Meanwhile, in Paris…#2-4 (Adventures, Angelina, and the Eiffel)

The title says it all, no? See the pictorials so far from le weekend en Paris and this past Monday.

   
    
 The Louvre. Everything, really.

   
    
 The Love Lock bridge. Better known as Pont des Arts. Lovely.

   
    
    
 
Lunch at Angelina, a restaurant that’s famous for being a favorite of Audrey Hepburn’s, their yummy macarons, and their oh so delectable hot chocolate. I’ve been pinning that restaurant for ages. And now I’ve experienced it. Worth all the salivatory (not a word) glances on the computer.
  

There are no words. Well, there are. The last time I was in Paris, we couldn’t come that close to the Eiffel, due to security concerns. We also didn’t see it at night. This trip took care of all of that and then some. Really just beautiful. Here’s one more for the road. 

 
I’ll be back for more photos and commentary!
Allons-y.

[All photos belong to This Square Peg.]

Meanwhile, in Paris…#1 (Arrivals)

   
 
Nous sommes arrivés, mes amis! (We have arrived, my friends.) And if you’re impressed by my amazing French language recall, don’t be. After eight whopping years of French teachers beating me over the head with masculine, feminine, passé composé and conditionnel, I had to type that sentence into my trusty language app on my smartphone and translate it into French. Because eight years means nothing when the language sits there, unused and discarded, like a day-old baguette. 

Anyway.

We’re heeere! Last night, we flew 5 hours, stopped over in Iceland, and then flew another 2 or so hours into France. The flight was just fine and it was nice to experience my new best friend, Iceland, once again. 

Right now, as we sit in our lovely borrowed flat for next seven or so days, jet lag consumes us, as well as unpacking and readying ourselves for the days to come. Nevertheless, I glance out of the window and I see Paris before me. Heavy eyelids or not, it’s good to be back after 12 years. Can’t beat that view.

Allons-y. (Let’s go, and that one came from memory. Imagine that.)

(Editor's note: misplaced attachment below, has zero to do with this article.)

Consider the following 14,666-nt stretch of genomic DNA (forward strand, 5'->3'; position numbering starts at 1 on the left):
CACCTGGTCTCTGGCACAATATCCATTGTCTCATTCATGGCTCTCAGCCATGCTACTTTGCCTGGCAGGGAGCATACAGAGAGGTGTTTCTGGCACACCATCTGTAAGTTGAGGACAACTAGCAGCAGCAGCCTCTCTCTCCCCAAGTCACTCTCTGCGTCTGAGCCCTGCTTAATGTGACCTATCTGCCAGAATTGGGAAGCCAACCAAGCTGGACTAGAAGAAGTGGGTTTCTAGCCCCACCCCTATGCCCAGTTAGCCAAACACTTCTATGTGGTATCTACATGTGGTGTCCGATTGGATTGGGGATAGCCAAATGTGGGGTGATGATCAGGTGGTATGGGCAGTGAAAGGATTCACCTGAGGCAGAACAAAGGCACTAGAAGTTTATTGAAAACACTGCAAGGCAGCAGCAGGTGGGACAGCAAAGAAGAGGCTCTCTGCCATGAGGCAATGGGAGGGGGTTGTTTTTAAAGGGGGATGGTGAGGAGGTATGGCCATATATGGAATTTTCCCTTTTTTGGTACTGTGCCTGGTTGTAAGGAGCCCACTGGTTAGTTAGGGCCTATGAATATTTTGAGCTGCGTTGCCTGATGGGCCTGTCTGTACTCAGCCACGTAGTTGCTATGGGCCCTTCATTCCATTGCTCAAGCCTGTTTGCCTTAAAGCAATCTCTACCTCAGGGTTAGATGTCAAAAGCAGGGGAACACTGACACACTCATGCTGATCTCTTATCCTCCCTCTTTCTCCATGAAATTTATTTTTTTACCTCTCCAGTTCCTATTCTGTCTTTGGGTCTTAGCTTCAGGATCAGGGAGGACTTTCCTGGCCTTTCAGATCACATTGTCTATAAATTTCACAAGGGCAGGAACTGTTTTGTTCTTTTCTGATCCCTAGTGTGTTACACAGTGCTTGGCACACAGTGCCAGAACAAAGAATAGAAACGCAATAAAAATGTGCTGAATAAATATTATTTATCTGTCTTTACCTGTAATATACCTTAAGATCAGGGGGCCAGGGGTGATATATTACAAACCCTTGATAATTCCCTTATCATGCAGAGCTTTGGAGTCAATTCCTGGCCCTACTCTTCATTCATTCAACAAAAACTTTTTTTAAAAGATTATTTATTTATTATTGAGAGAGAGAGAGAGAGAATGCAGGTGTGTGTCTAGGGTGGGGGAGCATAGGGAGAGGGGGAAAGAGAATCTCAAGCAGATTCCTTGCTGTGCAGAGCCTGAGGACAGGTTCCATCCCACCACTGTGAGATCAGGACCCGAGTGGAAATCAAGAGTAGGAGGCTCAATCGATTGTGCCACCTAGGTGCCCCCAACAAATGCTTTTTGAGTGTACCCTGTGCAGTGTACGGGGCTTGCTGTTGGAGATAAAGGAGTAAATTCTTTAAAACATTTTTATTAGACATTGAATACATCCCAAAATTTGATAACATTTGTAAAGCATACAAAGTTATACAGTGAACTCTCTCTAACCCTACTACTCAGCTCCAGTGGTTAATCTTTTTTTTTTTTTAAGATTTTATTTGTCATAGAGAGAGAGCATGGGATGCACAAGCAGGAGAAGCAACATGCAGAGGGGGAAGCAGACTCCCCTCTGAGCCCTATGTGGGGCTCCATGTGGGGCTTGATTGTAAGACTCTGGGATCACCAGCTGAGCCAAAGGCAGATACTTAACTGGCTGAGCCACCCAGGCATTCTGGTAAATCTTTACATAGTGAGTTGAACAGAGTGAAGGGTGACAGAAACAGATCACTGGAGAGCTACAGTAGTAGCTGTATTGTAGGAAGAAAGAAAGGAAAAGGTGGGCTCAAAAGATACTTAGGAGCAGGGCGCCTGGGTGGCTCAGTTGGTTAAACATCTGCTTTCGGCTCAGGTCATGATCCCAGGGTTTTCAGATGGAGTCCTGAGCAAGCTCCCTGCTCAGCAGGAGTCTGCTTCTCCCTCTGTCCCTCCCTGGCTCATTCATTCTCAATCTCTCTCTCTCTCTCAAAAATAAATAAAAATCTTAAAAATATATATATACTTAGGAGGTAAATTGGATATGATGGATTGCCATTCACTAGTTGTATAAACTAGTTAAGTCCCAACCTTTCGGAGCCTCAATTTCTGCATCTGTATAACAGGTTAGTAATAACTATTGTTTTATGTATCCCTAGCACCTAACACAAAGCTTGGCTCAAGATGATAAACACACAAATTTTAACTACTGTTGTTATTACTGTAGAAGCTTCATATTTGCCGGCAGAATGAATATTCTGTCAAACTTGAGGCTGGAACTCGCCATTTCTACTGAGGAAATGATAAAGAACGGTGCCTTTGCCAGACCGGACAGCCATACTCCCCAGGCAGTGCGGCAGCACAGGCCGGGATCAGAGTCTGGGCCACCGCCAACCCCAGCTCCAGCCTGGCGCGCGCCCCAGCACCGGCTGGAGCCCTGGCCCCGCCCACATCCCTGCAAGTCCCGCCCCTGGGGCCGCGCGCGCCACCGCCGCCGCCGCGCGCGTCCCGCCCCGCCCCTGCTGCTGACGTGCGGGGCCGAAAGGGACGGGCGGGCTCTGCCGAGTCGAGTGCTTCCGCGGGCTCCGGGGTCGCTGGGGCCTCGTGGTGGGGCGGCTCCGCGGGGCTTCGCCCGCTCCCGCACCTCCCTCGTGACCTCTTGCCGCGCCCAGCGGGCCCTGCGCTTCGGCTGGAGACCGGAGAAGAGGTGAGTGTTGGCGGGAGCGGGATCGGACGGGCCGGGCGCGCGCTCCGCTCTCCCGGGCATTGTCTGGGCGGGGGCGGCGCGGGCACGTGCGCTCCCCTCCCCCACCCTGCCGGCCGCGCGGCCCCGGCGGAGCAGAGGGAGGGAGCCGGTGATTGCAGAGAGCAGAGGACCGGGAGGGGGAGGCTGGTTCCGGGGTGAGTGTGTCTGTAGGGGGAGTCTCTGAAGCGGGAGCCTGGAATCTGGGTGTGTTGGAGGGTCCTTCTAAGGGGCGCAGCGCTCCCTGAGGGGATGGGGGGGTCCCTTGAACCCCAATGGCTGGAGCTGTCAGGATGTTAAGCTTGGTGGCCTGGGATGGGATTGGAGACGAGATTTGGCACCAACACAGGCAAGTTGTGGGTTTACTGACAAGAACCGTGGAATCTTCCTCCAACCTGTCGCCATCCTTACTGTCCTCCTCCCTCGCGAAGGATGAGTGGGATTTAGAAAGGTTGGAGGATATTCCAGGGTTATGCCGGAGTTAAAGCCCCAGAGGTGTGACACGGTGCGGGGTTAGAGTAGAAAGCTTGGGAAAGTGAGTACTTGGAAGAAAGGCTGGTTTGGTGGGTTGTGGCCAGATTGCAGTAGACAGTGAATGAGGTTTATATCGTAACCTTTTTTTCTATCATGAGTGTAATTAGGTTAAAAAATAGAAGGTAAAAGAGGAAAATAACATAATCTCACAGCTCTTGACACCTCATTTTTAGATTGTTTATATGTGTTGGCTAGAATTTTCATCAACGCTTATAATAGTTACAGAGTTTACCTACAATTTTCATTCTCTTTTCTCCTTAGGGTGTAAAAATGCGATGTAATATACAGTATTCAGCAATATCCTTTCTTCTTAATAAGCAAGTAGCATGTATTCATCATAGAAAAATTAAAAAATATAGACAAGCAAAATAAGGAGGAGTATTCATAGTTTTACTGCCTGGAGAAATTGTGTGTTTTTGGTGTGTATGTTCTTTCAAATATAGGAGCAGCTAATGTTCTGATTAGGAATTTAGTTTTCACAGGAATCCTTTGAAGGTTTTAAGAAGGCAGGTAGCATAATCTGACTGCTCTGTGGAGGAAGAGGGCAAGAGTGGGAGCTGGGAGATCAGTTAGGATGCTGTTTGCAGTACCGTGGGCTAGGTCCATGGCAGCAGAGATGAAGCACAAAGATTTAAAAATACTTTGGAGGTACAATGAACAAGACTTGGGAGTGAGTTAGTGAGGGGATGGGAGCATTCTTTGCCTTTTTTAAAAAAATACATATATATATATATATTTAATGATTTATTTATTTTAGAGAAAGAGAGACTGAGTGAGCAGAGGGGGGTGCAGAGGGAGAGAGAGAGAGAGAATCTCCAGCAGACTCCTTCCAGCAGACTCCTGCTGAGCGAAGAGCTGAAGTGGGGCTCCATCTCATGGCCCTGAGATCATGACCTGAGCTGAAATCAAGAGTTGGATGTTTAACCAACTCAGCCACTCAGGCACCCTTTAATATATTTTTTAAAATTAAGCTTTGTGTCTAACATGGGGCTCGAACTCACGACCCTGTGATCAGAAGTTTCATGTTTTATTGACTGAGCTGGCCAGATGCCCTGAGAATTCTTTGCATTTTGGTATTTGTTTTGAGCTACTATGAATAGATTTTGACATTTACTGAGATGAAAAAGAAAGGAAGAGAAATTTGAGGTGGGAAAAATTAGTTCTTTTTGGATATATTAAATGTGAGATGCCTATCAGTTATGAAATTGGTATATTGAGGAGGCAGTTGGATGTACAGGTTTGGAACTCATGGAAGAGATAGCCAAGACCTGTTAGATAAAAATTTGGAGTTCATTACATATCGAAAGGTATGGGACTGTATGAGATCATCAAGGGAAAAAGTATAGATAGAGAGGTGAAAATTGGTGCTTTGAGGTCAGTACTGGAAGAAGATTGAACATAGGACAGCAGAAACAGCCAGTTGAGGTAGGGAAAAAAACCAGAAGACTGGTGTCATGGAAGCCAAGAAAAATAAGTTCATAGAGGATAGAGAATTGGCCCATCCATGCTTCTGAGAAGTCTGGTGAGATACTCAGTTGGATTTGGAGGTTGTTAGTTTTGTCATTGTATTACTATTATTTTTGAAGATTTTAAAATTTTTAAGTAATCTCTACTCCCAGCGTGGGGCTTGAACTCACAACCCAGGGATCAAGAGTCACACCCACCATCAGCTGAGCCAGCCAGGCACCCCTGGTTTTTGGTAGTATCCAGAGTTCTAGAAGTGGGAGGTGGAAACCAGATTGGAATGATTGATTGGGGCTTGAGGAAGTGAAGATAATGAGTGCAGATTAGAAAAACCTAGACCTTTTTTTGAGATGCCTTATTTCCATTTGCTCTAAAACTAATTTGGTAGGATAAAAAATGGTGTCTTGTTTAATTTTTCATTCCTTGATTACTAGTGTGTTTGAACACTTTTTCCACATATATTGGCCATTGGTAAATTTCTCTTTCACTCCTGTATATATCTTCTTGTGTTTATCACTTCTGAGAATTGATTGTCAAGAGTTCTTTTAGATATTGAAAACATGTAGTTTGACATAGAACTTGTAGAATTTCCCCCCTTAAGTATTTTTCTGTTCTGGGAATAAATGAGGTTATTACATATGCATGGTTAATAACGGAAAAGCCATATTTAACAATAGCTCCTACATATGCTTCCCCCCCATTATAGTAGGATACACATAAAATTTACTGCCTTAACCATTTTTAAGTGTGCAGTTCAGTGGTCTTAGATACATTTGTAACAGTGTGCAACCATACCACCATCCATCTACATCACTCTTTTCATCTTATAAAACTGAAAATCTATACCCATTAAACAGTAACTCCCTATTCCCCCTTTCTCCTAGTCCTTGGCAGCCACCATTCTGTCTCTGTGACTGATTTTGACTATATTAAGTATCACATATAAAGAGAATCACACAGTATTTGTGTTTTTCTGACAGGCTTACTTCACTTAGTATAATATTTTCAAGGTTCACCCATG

Passports ready. Me on the left, my girls to my right.

This Square Peg, Can You Hear Me?

The title’s reference is from here. If you’re a fan, allow me to welcome you into my heart forever. If you’re a superfan, allow me to move in with you because we’re officially besties.

It’s been a while, hasn’t it, since we chatted? And I’d like to imagine that my readers are in a wooded glen somewhere, like Yentl, asking if I can hear you. (Ah, this imagination of mine.) Yes, I can hear you, and yep, I’m here. Life gets in the way. The strange desire to not write or type a thing gets in the way. Planning for a European adventure that begins tomorrow gets in the way.

AudreyWave
Hey, y’all.

Wha-?

Yes, dear reader, three months after gallivanting around Germany and England, I’m headed back to Europe, this time to France. I fly out tomorrow evening and will be in Paris for about 8 days. (Seriously, y’all, jump on travel deals like there’s no tomorrow. More on that in another post.) This time, however, I’m going with two dear friends and I look forward to the fun that will be had, as well as the wine I intend to ingest while there. (I’ve been craving wine lately. So weird. I’m basically a teetotaler when it comes to alcohol, but when I want it, I wants it.) Add hot, French croissants to that list of intentions, and you can kiss my good eating regimen goodbye. Worth it, though. While I’m there and if WiFi doesn’t act up, I’ll be documenting my Frenchie adventures (such as how to recall all that French I’ve lost as the years passed me by) on TSP. Read along, won’t you?

Anywho, other than planning and putting off packing until tonight (as I do), and other life stuff, of course, I remain here. What have you been up to?